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New programs targeting health care 'superusers' abound, but don't overlook the skeptics

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New programs targeting health care 'superusers' abound, but don't overlook the skeptics

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For three months this year, I spent time with some of the sickest and most expensive patients in America — the people who pinball around the health care system, racking up costs that we all indirectly pay through federal and state taxes that go to Medicaid and higher health care bills. 

During that time I’ve learned about the great promise of the work, the deep skepticism surrounding it, and why innovations that improve health and save money are so rare. But before we get to those lessons, here’s some background.

As the Government Accountability Office outlined this spring, just five percent of patients nationwide make up 50 percent of health care spending. It’s a group Atul Gawande documented in his seminal New Yorker article, “The Hot Spotters,” in 2011. Since then, we’ve seen some in health care shift their focus toward people who are among the most marginalized in our society.

The theory is that underlying problems like mental illness, poverty and isolation drive some patients with chronic illnesses to be hospitalized and use the ER more. So addressing those social problems could cut costs. The consultant group Oliver Wyman estimates we could save as much as $300 billion annually if we find better ways to treat people with chronic illnesses.

According to The Robert Wood Johnson Foundation, there are programs trying to meet patients’ social needs in at least 26 states. And there are encouraging signs. Put your ear to the ground and you hear these powerful anecdotes about cutting hospital and emergency room use by 20, 30, or even 40 percent.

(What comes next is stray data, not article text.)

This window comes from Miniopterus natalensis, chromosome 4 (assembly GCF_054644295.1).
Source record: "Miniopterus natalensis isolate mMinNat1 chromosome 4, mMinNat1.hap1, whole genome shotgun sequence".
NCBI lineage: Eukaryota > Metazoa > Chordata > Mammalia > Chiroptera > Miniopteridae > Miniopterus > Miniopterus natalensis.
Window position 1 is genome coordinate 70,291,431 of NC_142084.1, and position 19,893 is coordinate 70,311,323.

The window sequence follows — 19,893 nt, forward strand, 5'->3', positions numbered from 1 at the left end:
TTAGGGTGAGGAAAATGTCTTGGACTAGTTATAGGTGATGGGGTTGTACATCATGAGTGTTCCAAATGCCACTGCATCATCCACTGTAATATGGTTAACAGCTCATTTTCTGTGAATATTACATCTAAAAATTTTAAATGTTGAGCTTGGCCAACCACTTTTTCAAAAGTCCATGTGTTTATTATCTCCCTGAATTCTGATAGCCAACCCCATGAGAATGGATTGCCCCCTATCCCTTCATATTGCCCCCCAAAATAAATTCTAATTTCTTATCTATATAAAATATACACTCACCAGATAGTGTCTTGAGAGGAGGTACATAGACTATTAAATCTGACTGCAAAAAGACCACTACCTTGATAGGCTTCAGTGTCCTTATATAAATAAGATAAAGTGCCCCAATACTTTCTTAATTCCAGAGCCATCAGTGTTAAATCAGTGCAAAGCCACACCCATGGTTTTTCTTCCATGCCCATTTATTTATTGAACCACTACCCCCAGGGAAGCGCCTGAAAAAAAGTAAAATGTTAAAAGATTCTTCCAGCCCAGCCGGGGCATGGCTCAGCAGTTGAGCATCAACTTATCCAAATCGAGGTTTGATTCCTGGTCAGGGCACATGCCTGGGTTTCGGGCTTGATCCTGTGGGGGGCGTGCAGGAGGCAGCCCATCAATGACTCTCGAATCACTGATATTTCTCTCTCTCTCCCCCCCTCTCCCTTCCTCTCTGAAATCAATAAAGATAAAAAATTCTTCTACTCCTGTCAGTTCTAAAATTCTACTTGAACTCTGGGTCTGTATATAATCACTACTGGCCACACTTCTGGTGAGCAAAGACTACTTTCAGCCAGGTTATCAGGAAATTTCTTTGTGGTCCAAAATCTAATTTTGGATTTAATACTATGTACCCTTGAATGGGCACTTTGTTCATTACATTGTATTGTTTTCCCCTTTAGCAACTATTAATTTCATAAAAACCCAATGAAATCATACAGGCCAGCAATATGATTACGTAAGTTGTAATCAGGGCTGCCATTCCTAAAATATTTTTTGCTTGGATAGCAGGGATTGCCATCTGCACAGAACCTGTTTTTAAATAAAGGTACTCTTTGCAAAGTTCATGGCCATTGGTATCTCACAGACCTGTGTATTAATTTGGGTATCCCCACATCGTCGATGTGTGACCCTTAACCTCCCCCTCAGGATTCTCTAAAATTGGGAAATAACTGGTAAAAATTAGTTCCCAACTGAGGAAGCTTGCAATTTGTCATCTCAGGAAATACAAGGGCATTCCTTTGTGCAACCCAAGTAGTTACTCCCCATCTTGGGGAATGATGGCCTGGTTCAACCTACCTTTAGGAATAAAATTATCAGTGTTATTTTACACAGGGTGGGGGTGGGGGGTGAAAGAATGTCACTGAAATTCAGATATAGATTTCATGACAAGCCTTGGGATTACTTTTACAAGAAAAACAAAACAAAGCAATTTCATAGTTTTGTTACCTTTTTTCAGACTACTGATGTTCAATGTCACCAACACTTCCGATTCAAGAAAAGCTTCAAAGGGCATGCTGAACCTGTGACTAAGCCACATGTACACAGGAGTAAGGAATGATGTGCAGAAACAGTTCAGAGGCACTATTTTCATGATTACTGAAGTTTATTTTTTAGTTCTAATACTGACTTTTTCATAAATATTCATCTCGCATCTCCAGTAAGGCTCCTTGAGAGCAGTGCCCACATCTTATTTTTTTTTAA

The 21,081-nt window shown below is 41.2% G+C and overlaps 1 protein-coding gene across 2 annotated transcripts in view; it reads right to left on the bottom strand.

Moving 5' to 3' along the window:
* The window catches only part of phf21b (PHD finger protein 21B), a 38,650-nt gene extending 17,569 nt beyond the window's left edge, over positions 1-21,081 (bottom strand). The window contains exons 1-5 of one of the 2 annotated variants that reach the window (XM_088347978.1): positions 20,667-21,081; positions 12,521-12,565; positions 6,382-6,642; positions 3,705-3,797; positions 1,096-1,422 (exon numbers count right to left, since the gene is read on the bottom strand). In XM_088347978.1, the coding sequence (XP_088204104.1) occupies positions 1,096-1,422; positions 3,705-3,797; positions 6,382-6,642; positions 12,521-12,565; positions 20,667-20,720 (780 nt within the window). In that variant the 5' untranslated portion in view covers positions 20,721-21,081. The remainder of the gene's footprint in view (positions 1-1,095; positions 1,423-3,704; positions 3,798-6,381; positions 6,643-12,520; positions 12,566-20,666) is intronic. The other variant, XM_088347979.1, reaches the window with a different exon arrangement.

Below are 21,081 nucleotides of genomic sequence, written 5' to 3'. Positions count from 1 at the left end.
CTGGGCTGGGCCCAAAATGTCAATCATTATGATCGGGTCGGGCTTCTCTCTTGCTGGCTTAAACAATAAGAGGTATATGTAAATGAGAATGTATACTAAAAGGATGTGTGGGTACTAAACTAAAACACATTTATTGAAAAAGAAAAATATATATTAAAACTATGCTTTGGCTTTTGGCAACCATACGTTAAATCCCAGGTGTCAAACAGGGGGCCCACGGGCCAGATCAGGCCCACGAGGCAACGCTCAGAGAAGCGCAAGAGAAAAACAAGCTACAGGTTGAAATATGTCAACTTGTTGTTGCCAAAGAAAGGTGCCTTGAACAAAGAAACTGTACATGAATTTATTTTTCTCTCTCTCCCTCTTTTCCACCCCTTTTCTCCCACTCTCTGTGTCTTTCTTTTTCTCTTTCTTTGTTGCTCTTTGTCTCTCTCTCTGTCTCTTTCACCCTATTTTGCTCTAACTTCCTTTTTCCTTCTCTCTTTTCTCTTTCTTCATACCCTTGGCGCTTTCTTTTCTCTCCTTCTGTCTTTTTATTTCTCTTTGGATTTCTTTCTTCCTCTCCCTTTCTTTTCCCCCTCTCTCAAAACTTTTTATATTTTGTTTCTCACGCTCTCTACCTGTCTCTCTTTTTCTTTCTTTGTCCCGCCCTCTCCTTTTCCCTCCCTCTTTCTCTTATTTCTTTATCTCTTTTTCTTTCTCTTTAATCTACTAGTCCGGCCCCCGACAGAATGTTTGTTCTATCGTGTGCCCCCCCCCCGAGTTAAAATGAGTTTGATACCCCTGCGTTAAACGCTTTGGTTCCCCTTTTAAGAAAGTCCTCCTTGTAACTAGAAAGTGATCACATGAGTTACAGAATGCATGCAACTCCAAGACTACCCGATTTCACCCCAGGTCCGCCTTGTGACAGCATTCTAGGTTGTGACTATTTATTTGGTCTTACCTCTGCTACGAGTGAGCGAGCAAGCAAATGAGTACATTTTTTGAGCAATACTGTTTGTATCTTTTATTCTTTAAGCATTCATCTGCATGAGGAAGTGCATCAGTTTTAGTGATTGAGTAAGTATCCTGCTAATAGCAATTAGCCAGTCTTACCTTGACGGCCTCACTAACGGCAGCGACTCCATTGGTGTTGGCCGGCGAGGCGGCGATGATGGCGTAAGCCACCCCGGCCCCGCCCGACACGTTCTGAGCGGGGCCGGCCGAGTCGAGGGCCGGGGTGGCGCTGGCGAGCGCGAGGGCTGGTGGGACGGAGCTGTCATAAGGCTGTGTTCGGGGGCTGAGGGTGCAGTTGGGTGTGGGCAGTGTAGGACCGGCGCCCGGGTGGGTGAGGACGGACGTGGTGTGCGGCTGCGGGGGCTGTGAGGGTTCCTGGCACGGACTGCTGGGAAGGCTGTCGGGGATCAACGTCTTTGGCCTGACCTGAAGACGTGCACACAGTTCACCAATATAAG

As a reporter, it’s incredibly tempting to focus on these sorts of stories. I know, I’ve written them.

After reporting this seven-part series, it would have been easy — and satisfying — to profile patients who struggle in keeping up with their chronic illnesses. My sources gave me mountains of material. Carrie, who knew what she needed to eat to manage her diabetes, but couldn’t afford it. Denise, who had been robbed of her childhood, battling addiction and on the path to recovery. Evelyn, who felt her doctors had given her up for dead, now thriving.

This is where I had to tap the brakes.

Before giving in to that impulse to tell powerful, honest, human stories and introduce my audience to these people, I had to acknowledge that there are lots of modern-day Dickensian tales of woe floating around out there. Those tales have done little to stem the billions of dollars we spend every year on patients whose health continues to get worse.   

In short, it seems like profiles alone are unlikely change the conversation. Innovative work targeting these patients is ramping up and I wanted to produce stories that could influence the shape that takes.

It’s reasonable to think we will see a lot more of this work in the near future. Tackling patients’ social problems certainly squares with Washington’s new world view, where value trumps volume. And a number of philanthropists including the Robert Wood Johnson Foundation, the Peterson Center on Healthcare, and The Commonwealth Fund are investing in this area.

Given that and the possibility — at least on paper — of improving health and saving money, I was surprised so many hospitals, insurers and doctors were reluctant to tackle underlying social issues for their neediest patients. So rather than personal stories, I thought a more powerful approach would be to examine why so many of these industry players are sitting on the sidelines.